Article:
Pointer roots date to mid 1600s England. They got their name from the pointed stance they took when showing Greyhounds where to find rabbits. Greyhounds, which are much faster than Pointers, likely played a role in breeding them as well. The Pointer’s family tree is uncertain but probably includes the Foxhound, the Greyhound, and the Bloodhound.
The Pointer was recognized by the American Kennel Club in 1884.
- Weight: 45 to 75 lbs.
- Height: 23 to 28 inches
- Coat: Short, dense and shiny
- Color: Solid colors such as liver, lemon, black, or orange, and sometimes splashes of white
- Life expectancy: 12 to 15 years
What’s the Pointer like?
The Pointer is an active, devoted, and fun-loving breed. He needs a lot of exercise, if he doesn’t get all of his energy out he could become annoyed and tear through your living room like a typhoon. Once he has his fill physical activity he’ll be happy to curl up with you and relax. Because of his natural protective instincts and love for his family, he is a very alert watchdog.
The Pointer can be stubborn to train but he has an excellent memory and once he learns something he’ll never forget it. Training sessions should begin at an early age when he can better absorb new knowledge; this breed wants to be trained and will respond well to firm and consistent training which will help him learn very fast.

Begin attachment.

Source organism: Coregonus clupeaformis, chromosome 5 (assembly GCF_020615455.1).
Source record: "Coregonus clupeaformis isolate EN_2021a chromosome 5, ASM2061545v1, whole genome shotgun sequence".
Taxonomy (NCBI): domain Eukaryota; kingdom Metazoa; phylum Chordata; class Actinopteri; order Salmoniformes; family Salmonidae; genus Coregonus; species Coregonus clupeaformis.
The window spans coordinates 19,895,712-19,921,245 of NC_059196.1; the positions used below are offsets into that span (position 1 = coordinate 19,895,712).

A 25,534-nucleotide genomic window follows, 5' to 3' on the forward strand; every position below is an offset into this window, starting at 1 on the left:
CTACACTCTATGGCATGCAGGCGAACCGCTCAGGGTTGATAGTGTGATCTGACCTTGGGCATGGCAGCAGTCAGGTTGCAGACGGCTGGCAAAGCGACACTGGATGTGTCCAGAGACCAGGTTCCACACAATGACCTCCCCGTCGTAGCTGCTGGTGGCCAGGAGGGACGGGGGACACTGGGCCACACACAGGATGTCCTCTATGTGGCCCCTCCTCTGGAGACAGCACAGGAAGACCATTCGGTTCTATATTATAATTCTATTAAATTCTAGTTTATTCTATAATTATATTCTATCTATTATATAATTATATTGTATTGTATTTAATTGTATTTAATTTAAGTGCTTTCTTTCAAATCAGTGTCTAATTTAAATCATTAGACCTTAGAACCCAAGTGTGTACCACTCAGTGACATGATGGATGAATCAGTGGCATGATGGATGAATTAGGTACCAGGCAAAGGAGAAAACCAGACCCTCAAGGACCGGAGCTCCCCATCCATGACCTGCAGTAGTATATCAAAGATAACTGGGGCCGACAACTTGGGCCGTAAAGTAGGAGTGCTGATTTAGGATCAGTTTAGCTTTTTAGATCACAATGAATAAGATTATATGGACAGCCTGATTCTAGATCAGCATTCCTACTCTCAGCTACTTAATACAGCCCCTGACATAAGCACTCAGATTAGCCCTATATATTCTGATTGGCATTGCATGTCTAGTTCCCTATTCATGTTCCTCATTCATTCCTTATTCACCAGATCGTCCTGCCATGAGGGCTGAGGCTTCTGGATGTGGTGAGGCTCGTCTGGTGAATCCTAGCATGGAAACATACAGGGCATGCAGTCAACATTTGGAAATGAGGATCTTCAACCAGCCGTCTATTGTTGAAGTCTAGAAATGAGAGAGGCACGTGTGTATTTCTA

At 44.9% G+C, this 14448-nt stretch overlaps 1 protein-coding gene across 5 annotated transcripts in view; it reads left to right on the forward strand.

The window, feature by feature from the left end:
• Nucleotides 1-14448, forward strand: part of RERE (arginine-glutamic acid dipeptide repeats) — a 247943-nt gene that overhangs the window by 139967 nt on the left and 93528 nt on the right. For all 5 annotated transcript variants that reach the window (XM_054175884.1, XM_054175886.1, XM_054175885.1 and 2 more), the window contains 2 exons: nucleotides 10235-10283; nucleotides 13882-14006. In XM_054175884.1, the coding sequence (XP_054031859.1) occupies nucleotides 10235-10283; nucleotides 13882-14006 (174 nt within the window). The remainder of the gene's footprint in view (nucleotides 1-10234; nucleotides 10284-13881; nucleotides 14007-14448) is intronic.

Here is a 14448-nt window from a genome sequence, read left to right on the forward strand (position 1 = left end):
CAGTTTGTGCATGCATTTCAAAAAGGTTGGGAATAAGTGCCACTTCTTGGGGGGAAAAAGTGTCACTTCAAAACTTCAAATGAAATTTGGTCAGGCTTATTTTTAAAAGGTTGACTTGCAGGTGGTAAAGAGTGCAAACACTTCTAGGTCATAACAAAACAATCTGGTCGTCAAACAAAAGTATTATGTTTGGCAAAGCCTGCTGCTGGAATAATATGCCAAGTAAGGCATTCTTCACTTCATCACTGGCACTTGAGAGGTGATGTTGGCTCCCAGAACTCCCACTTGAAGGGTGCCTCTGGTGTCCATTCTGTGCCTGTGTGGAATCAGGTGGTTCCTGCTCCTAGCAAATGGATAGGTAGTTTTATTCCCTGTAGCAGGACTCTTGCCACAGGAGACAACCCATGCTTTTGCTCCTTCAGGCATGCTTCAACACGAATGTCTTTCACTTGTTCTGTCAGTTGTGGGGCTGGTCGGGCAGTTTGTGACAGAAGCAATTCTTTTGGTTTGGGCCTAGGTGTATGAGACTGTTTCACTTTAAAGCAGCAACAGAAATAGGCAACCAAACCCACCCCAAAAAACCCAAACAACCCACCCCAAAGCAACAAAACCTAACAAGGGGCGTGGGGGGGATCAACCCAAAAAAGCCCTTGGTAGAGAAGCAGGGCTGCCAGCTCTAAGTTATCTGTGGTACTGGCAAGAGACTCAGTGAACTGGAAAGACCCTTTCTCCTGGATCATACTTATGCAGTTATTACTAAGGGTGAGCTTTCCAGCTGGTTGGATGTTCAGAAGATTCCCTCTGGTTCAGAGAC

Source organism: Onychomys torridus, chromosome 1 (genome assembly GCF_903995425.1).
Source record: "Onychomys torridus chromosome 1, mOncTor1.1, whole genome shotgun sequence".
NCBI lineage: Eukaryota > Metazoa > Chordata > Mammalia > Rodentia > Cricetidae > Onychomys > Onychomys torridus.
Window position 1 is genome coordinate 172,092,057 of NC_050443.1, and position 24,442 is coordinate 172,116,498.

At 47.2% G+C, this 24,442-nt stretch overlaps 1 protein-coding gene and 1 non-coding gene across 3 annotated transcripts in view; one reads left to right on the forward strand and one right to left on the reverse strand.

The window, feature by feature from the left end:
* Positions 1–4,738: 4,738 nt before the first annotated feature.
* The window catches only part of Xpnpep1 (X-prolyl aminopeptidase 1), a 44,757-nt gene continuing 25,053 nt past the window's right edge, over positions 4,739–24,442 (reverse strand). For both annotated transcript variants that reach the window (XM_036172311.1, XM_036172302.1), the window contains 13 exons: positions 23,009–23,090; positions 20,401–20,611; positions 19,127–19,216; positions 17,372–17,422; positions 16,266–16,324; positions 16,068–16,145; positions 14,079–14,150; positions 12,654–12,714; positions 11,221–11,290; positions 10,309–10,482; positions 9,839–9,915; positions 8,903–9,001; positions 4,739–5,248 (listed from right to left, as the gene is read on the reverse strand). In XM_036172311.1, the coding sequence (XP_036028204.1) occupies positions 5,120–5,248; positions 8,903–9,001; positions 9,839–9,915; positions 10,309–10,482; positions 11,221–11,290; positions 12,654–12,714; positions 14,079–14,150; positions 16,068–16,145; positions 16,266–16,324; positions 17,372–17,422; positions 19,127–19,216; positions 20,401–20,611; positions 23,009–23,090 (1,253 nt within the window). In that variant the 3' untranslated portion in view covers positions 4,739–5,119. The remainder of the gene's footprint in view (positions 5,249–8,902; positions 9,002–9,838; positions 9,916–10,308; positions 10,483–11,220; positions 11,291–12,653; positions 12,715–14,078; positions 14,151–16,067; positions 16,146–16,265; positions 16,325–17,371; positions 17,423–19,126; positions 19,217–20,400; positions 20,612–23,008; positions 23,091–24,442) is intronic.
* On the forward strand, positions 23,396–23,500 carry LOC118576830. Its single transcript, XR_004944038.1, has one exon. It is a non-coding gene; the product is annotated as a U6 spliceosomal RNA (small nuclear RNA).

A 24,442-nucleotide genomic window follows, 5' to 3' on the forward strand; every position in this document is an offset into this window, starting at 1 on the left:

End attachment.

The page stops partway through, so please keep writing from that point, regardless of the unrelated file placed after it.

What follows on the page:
The Pointer is one of the easiest breeds to groom. All he’ll need is a quick weekly brushing to remove any dead hair and help keep his coat looking beautiful.
The Pointer is generally a healthy breed but watch for a few conditions:
- A condition of repetitive seizures. Some cases can be hereditary; ask your veterinarian how you can find out if your dog could have inherited epilepsy
- When an eyelid is inverted causing an eyelash to irritate the eye
Progressive retinal atrophy
- One of the most common diseases seen in dogs, with larger breeds being the most affected. It is ultimately a malfunction of the hip joints.
- A condition seen right at birth, when the aortic valve is narrow causing pressure on the blood flow to the heart.
- The Pointer would make an excellent companion for someone who loves to go hunting.
- The Pointer is very high energy and needs a lot of exercise.
- The Pointer is very patient and loving when it comes to children.
- The Pointer is a great watchdog.
If you have any questions or concerns, you should always visit or call your veterinarian -- they are your best resource to ensure the health and well-being of your pets.